Posted on: October 5, 2023, 06:26h.
Last updated on: October 5, 2023, 06:26h.
The Casablanca Hotel-Casino in Mesquite, Nevada has been ordered to pay a $2k slots jackpot to a gambler who was previously banned from the establishment. Despite being kicked out seven times, the lucky player managed to sneak back in and win big.
Rhon Wilson was initially banned from the Casablanca Hotel-Casino for failing to pay for a drink, but he managed to return to the establishment and win jackpots three times over several months.
The Nevada Gaming Control Board (NGCB) has ruled that the casino must pay Wilson his winnings. Most operators would not invest the time and resources to track down banned individuals who have lost money, ensuring they are paid back.
Dick Tomasso, vice president of security and government affairs for Mesquite Gaming LLC, informed the panel that Wilson realized it was more profitable to pay a misdemeanor fine and continue gambling at the casino. He knew that the gaming enforcement policy would allow him to keep his winnings, as it had done so three previous times while he violated the trespass statute.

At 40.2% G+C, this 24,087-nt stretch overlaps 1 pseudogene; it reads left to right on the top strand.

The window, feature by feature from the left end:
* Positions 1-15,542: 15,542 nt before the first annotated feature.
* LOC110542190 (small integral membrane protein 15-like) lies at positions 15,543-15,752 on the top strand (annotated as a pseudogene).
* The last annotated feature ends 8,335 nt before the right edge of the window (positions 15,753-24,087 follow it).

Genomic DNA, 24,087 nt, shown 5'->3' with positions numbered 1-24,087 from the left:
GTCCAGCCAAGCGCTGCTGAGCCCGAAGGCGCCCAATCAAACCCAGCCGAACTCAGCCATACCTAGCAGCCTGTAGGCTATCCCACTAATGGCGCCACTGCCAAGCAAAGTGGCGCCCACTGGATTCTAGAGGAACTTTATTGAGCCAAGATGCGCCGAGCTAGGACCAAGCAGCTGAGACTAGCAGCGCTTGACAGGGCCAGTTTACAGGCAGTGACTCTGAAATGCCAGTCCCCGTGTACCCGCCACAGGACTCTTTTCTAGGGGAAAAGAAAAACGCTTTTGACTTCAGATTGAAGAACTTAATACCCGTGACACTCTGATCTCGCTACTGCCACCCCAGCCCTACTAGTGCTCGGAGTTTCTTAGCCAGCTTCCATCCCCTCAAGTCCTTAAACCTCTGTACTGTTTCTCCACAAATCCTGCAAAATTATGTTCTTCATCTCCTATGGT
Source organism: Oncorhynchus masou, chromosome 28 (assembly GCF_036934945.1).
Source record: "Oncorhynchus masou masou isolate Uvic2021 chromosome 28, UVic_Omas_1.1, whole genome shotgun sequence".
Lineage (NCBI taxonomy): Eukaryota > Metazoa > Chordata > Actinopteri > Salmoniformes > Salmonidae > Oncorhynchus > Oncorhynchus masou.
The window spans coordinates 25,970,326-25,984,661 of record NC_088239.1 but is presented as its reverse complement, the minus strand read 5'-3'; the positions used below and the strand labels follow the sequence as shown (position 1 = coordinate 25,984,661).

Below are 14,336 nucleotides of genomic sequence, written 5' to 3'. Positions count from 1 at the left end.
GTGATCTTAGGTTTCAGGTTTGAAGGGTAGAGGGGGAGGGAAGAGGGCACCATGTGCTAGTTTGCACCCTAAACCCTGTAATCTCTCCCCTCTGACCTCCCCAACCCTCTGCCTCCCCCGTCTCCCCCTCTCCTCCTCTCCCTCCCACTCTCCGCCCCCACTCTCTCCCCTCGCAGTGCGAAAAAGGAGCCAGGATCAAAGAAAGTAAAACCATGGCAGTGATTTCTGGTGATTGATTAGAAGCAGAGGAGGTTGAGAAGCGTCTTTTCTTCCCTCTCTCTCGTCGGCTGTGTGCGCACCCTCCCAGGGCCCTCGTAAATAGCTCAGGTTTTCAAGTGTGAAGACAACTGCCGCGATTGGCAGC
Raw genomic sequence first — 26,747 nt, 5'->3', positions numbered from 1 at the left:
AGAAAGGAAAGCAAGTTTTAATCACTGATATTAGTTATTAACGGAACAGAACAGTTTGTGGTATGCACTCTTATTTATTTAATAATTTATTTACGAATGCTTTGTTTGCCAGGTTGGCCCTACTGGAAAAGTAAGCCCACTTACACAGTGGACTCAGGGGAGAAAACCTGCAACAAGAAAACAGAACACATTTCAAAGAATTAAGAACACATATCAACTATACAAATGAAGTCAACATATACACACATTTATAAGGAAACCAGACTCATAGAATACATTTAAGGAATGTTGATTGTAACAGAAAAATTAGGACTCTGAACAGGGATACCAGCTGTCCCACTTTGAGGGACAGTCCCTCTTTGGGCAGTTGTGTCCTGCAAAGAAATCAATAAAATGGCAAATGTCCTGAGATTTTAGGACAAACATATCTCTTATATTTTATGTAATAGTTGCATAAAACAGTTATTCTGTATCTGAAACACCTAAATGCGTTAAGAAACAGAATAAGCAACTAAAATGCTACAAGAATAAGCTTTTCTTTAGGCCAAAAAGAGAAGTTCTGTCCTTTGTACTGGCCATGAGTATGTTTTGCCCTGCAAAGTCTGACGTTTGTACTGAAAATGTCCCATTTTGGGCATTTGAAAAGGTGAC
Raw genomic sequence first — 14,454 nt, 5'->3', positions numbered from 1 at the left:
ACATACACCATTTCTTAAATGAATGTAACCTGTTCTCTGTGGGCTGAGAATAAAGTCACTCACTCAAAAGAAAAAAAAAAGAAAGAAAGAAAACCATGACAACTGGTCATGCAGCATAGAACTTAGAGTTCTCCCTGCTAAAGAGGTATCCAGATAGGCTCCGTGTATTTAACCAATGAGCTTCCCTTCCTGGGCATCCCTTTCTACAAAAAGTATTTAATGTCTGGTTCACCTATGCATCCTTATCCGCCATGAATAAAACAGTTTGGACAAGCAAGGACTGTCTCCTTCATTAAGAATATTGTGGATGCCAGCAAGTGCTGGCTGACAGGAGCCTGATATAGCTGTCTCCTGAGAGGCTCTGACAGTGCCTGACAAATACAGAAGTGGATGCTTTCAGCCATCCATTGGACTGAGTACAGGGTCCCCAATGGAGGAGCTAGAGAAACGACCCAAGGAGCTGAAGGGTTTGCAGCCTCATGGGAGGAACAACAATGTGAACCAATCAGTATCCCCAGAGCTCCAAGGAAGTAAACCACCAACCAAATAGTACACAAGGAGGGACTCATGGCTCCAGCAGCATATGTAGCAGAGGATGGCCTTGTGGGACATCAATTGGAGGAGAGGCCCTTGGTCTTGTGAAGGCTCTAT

“Your action will have a profound effect on all your licensees in the state of Nevada,” Tomasso warned the board.
NGBC Chair and Executive Director Kirk Henrick acknowledged that the board has a longstanding practice of requiring casinos to pay out jackpots to patrons. Although this policy is not officially outlined in regulations or laws, Henrick emphasized that if a casino bars an individual, the operator shares responsibility in ensuring the person does not reenter the premises. Operators must “follow through” on their decisions, he maintained.
A Dissenting Opinion
Retired Las Vegas Municipal Court Judge George Assad was the sole dissenting voice on the panel.
Assad argued, “Just because a policy has been in place for years doesn’t mean it should be followed. It’s a good policy to discourage illegal activity. Not paying the trespasser would be a deterrent… If they lose money, that’s their own responsibility. I don’t want to reward bad behavior.”
The other panel members acknowledged Assad’s concerns, and the matter will be addressed further during an upcoming regulatory workshop on October 18.